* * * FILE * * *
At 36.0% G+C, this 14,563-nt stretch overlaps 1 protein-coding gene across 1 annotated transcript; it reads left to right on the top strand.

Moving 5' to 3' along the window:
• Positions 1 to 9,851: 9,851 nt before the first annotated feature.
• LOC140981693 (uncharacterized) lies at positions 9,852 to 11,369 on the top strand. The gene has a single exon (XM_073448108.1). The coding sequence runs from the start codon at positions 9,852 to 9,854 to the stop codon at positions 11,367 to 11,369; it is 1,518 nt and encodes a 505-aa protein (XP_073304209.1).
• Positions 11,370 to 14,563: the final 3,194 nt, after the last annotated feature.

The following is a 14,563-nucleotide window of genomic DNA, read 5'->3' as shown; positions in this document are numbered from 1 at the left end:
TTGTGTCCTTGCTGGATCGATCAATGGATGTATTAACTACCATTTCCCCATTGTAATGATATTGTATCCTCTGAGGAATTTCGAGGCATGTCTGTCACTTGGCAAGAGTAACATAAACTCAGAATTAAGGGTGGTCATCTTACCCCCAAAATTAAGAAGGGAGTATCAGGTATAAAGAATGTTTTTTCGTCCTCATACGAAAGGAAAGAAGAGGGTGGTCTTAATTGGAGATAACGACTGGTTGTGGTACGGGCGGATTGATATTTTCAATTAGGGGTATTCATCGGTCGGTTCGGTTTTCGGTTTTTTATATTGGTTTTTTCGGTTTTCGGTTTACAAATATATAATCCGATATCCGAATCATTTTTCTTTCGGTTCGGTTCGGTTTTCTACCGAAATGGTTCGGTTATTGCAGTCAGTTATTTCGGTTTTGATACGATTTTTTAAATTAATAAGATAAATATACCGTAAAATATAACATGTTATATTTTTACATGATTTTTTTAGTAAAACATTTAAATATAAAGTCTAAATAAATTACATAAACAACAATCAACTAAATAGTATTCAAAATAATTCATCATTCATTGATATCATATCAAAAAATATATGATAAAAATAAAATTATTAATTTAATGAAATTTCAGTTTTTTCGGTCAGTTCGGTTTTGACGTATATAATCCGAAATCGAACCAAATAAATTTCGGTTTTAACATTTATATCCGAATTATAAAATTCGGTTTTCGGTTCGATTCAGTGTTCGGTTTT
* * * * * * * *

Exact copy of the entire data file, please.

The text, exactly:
At 36.0% G+C, this 14,563-nt stretch overlaps 1 protein-coding gene across 1 annotated transcript; it reads left to right on the top strand.

Moving 5' to 3' along the window:
• Positions 1 to 9,851: 9,851 nt before the first annotated feature.
• LOC140981693 (uncharacterized) lies at positions 9,852 to 11,369 on the top strand. The gene has a single exon (XM_073448108.1). The coding sequence runs from the start codon at positions 9,852 to 9,854 to the stop codon at positions 11,367 to 11,369; it is 1,518 nt and encodes a 505-aa protein (XP_073304209.1).
• Positions 11,370 to 14,563: the final 3,194 nt, after the last annotated feature.

The following is a 14,563-nucleotide window of genomic DNA, read 5'->3' as shown; positions in this document are numbered from 1 at the left end:
TTGTGTCCTTGCTGGATCGATCAATGGATGTATTAACTACCATTTCCCCATTGTAATGATATTGTATCCTCTGAGGAATTTCGAGGCATGTCTGTCACTTGGCAAGAGTAACATAAACTCAGAATTAAGGGTGGTCATCTTACCCCCAAAATTAAGAAGGGAGTATCAGGTATAAAGAATGTTTTTTCGTCCTCATACGAAAGGAAAGAAGAGGGTGGTCTTAATTGGAGATAACGACTGGTTGTGGTACGGGCGGATTGATATTTTCAATTAGGGGTATTCATCGGTCGGTTCGGTTTTCGGTTTTTTATATTGGTTTTTTCGGTTTTCGGTTTACAAATATATAATCCGATATCCGAATCATTTTTCTTTCGGTTCGGTTCGGTTTTCTACCGAAATGGTTCGGTTATTGCAGTCAGTTATTTCGGTTTTGATACGATTTTTTAAATTAATAAGATAAATATACCGTAAAATATAACATGTTATATTTTTACATGATTTTTTTAGTAAAACATTTAAATATAAAGTCTAAATAAATTACATAAACAACAATCAACTAAATAGTATTCAAAATAATTCATCATTCATTGATATCATATCAAAAAATATATGATAAAAATAAAATTATTAATTTAATGAAATTTCAGTTTTTTCGGTCAGTTCGGTTTTGACGTATATAATCCGAAATCGAACCAAATAAATTTCGGTTTTAACATTTATATCCGAATTATAAAATTCGGTTTTCGGTTCGATTCAGTGTTCGGTTTT